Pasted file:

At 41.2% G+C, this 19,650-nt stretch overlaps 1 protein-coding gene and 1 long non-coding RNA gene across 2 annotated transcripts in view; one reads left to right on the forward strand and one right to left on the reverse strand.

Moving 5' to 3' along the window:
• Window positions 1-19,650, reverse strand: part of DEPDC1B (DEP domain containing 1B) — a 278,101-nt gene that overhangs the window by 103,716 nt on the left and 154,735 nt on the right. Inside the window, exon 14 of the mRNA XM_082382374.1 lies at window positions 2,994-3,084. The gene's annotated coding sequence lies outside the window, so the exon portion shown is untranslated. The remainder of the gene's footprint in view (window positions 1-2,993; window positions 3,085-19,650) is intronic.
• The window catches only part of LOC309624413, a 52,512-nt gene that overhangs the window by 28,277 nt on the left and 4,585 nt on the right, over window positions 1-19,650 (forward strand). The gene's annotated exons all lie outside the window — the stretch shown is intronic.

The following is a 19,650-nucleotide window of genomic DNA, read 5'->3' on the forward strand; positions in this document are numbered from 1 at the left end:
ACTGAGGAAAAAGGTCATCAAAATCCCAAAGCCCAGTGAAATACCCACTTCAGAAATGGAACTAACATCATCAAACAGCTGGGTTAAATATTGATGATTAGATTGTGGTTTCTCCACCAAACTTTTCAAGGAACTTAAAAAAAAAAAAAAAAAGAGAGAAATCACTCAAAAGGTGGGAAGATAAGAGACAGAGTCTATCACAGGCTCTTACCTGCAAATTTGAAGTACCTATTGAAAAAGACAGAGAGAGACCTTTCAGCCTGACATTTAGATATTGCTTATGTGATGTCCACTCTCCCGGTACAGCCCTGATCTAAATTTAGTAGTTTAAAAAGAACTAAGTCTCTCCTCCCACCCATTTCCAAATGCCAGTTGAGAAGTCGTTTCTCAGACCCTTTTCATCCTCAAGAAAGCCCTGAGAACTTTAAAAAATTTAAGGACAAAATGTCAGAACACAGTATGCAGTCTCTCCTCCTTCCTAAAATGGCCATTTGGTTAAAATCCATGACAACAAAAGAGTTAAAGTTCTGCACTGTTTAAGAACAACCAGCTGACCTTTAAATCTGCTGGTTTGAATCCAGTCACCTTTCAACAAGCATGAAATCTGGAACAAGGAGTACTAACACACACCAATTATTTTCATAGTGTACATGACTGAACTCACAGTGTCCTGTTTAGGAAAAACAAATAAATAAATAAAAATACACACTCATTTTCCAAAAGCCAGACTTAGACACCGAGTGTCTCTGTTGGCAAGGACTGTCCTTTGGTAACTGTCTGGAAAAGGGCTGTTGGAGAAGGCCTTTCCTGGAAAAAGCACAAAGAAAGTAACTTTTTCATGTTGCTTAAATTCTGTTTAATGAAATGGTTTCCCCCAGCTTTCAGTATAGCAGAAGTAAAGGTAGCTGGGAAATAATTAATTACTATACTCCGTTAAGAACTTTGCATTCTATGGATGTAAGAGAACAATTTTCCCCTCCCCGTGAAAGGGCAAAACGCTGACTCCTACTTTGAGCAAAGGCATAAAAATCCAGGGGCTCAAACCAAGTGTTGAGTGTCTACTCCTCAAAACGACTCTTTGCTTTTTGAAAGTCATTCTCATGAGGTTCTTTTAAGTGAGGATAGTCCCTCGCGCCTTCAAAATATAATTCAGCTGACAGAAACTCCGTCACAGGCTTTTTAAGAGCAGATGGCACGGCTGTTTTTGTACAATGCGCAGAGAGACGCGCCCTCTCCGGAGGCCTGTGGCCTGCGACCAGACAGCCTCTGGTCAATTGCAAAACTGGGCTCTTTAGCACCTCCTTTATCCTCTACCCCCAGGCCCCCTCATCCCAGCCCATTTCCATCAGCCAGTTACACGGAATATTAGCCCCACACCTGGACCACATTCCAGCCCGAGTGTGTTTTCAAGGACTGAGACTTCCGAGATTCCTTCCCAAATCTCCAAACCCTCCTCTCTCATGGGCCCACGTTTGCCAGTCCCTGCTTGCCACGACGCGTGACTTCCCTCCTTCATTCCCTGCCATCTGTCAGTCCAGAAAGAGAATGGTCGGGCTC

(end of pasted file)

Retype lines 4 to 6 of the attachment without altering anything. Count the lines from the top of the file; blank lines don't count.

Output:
• The window catches only part of LOC309624413, a 52,512-nt gene that overhangs the window by 28,277 nt on the left and 4,585 nt on the right, over window positions 1-19,650 (forward strand). The gene's annotated exons all lie outside the window — the stretch shown is intronic.

The following is a 19,650-nucleotide window of genomic DNA, read 5'->3' on the forward strand; positions in this document are numbered from 1 at the left end:
ACTGAGGAAAAAGGTCATCAAAATCCCAAAGCCCAGTGAAATACCCACTTCAGAAATGGAACTAACATCATCAAACAGCTGGGTTAAATATTGATGATTAGATTGTGGTTTCTCCACCAAACTTTTCAAGGAACTTAAAAAAAAAAAAAAAAAGAGAGAAATCACTCAAAAGGTGGGAAGATAAGAGACAGAGTCTATCACAGGCTCTTACCTGCAAATTTGAAGTACCTATTGAAAAAGACAGAGAGAGACCTTTCAGCCTGACATTTAGATATTGCTTATGTGATGTCCACTCTCCCGGTACAGCCCTGATCTAAATTTAGTAGTTTAAAAAGAACTAAGTCTCTCCTCCCACCCATTTCCAAATGCCAGTTGAGAAGTCGTTTCTCAGACCCTTTTCATCCTCAAGAAAGCCCTGAGAACTTTAAAAAATTTAAGGACAAAATGTCAGAACACAGTATGCAGTCTCTCCTCCTTCCTAAAATGGCCATTTGGTTAAAATCCATGACAACAAAAGAGTTAAAGTTCTGCACTGTTTAAGAACAACCAGCTGACCTTTAAATCTGCTGGTTTGAATCCAGTCACCTTTCAACAAGCATGAAATCTGGAACAAGGAGTACTAACACACACCAATTATTTTCATAGTGTACATGACTGAACTCACAGTGTCCTGTTTAGGAAAAACAAATAAATAAATAAAAATACACACTCATTTTCCAAAAGCCAGACTTAGACACCGAGTGTCTCTGTTGGCAAGGACTGTCCTTTGGTAACTGTCTGGAAAAGGGCTGTTGGAGAAGGCCTTTCCTGGAAAAAGCACAAAGAAAGTAACTTTTTCATGTTGCTTAAATTCTGTTTAATGAAATGGTTTCCCCCAGCTTTCAGTATAGCAGAAGTAAAGGTAGCTGGGAAATAATTAATTACTATACTCCGTTAAGAACTTTGCATTCTATGGATGTAAGAGAACAATTTTCCCCTCCCCGTGAAAGGGCAAAACGCTGACTCCTACTTTGAGCAAAGGCATAAAAATCCAGGGGCTCAAACCAAGTGTTGAGTGTCTACTCCTCAAAACGACTCTTTGCTTTTTGAAAGTCATTCTCATGAGGTTCTTTTAAGTGAGGATAGTCCCTCGCGCCTTCAAAATATAATTCAGCTGACAGAAACTCCGTCACAGGCTTTTTAAGAGCAGATGGCACGGCTGTTTTTGTACAATGCGCAGAGAGACGCGCCCTCTCCGGAGGCCTGTGGCCTGCGACCAGACAGCCTCTGGTCAATTGCAAAACTGGGCTCTTTAGCACCTCCTTTATCCTCTACCCCCAGGCCCCCTCATCCCAGCCCATTTCCATCAGCCAGTTACACGGAATATTAGCCCCACACCTGGACCACATTCCAGCCCGAGTGTGTTTTCAAGGACTGAGACTTCCGAGATTCCTTCCCAAATCTCCAAACCCTCCTCTCTCATGGGCCCACGTTTGCCAGTCCCTGCTTGCCACGACGCGTGACTTCCCTCCTTCATTCCCTGCCATCTGTCAGTCCAGAAAGAGAATGGTCGGGCTC